. . . and the BHM generalizations and conjecturing continues. I really wish those who are not
parents would refrain before contributing unbased opinions on successfully raising children.
As a parent of twin 14 year old boys, I can honestly say it's not an easy job, nor something you're ever fully prepared for. However, being raised in a two-parent household, it at least gave me a foundation to start from. My parents admit to making mistakes raising us, just like their parents made mistakes raising them. All you can do, like all other achievements in life, is hope to do better than the previous generations.
The mistakes my parents did make, I made it a point not to make those same mistakes. For example, my parents didn't really say "I love you" very often. Therefore, I made and continue to make it a point to tell my sons I love you every chance I get. And even now, I make it a point to tell my parents I love them whenever I get the opportunity. Furthermore, I got my ass beat when I was kid and I didn't like the way it made me feel about myself. I vowed to never beat my kids, and I never have (of course they've been popped a time or two), but I try to raise them with positive reinforcement instead of negative reinforcement.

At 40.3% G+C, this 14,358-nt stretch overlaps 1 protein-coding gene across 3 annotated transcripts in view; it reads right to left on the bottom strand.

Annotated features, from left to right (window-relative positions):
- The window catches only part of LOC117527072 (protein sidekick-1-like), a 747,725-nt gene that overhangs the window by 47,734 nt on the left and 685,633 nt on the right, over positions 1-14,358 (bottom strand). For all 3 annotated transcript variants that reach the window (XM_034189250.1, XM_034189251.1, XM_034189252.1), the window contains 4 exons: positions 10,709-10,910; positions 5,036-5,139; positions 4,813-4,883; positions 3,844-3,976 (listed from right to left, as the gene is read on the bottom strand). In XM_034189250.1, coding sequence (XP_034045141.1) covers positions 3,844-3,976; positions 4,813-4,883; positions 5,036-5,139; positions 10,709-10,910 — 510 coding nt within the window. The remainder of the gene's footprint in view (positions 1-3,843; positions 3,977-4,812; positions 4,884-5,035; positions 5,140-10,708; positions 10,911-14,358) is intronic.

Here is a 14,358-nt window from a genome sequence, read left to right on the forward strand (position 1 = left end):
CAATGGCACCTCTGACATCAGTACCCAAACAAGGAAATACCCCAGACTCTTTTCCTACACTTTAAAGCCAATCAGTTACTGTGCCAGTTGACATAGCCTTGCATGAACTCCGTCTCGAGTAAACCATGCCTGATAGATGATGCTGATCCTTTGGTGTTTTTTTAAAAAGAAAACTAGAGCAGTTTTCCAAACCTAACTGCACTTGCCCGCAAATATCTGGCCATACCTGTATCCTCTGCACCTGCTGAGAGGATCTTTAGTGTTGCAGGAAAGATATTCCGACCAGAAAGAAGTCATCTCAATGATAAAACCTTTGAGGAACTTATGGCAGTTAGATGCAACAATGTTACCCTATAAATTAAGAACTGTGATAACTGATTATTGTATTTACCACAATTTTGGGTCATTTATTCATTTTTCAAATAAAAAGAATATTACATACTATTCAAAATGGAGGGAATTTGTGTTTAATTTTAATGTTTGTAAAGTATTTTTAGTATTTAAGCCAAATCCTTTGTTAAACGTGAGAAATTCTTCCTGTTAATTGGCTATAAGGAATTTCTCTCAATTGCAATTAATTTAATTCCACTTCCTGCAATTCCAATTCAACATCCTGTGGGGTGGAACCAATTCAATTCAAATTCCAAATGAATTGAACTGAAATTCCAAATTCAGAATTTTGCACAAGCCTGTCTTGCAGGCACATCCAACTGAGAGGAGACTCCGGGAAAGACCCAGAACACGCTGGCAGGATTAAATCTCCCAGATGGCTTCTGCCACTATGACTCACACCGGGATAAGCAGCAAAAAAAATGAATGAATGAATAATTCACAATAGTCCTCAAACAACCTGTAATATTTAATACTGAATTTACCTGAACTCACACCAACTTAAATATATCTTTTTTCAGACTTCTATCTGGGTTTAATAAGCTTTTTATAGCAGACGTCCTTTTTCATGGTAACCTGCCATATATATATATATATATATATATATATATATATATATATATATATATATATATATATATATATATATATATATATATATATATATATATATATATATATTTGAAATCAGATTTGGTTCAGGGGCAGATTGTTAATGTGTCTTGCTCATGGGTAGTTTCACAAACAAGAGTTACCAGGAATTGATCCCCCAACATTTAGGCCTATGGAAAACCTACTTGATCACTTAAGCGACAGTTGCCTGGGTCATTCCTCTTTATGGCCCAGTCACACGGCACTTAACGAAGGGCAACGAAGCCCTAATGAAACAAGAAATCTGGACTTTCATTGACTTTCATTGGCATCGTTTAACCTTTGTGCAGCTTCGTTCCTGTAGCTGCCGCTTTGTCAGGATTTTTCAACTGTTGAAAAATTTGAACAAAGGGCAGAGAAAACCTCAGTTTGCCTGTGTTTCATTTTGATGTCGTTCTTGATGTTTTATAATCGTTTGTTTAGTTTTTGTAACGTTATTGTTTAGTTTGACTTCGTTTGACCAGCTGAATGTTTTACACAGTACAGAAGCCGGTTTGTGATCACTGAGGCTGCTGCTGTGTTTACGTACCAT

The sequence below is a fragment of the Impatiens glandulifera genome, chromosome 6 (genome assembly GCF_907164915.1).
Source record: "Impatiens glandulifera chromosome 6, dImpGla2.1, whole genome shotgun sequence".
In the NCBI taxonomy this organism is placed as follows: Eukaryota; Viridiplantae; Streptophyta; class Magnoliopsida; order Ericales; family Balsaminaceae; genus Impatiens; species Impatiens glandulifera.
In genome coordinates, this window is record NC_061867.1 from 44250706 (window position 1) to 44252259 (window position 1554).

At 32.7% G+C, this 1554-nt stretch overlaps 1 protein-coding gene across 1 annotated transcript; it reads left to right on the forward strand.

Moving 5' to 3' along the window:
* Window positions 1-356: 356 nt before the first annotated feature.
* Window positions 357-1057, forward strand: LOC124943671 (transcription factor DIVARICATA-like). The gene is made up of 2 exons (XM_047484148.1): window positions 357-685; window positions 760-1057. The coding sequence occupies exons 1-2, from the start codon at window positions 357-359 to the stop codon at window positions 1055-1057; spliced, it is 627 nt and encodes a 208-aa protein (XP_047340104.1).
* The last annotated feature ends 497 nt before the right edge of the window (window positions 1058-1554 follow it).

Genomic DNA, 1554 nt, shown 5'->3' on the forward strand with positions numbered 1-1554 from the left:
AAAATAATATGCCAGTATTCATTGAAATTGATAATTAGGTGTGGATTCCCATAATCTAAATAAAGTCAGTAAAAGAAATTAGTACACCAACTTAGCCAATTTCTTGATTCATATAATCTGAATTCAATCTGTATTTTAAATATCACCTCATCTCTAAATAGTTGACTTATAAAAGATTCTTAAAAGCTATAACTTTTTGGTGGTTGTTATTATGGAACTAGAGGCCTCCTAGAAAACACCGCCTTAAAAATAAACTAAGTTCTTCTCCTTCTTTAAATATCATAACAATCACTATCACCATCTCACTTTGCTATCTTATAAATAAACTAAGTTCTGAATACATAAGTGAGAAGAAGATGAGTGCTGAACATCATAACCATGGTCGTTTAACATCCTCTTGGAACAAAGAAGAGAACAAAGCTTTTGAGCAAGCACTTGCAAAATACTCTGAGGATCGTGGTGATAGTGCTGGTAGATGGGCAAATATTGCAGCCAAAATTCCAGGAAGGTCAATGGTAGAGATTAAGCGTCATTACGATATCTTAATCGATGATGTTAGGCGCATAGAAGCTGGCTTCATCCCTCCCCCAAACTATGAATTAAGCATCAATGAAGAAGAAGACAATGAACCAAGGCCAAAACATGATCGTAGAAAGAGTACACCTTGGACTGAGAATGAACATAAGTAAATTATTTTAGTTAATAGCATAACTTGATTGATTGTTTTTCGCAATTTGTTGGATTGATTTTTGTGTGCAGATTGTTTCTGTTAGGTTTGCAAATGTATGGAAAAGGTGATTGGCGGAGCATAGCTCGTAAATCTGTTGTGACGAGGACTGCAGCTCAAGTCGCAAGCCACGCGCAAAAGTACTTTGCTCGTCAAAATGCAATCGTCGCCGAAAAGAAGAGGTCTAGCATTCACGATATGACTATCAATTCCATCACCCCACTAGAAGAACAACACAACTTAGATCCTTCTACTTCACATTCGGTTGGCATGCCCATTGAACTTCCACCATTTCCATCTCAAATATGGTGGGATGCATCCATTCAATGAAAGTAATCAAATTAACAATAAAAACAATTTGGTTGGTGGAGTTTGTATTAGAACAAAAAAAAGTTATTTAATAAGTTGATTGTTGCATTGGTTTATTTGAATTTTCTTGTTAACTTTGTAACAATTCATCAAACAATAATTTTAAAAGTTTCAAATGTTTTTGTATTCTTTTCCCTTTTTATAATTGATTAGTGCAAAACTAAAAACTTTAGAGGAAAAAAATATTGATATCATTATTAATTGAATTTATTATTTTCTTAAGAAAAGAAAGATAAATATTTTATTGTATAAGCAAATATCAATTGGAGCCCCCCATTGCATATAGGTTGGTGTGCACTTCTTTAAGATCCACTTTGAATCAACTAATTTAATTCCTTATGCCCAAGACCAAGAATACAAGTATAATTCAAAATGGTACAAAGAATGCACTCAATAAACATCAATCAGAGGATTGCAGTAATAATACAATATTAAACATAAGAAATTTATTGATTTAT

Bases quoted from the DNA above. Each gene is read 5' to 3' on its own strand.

I think having both parents involved in a child's life is crucial, however single parent households can and do thrive as well with additional effort.
A lot of the children the OP are referring to are missing fundamental needs in the hierarchy of needs pyramid, and their parents likely never had those needs fulfilled either. It can be a detrimental cycle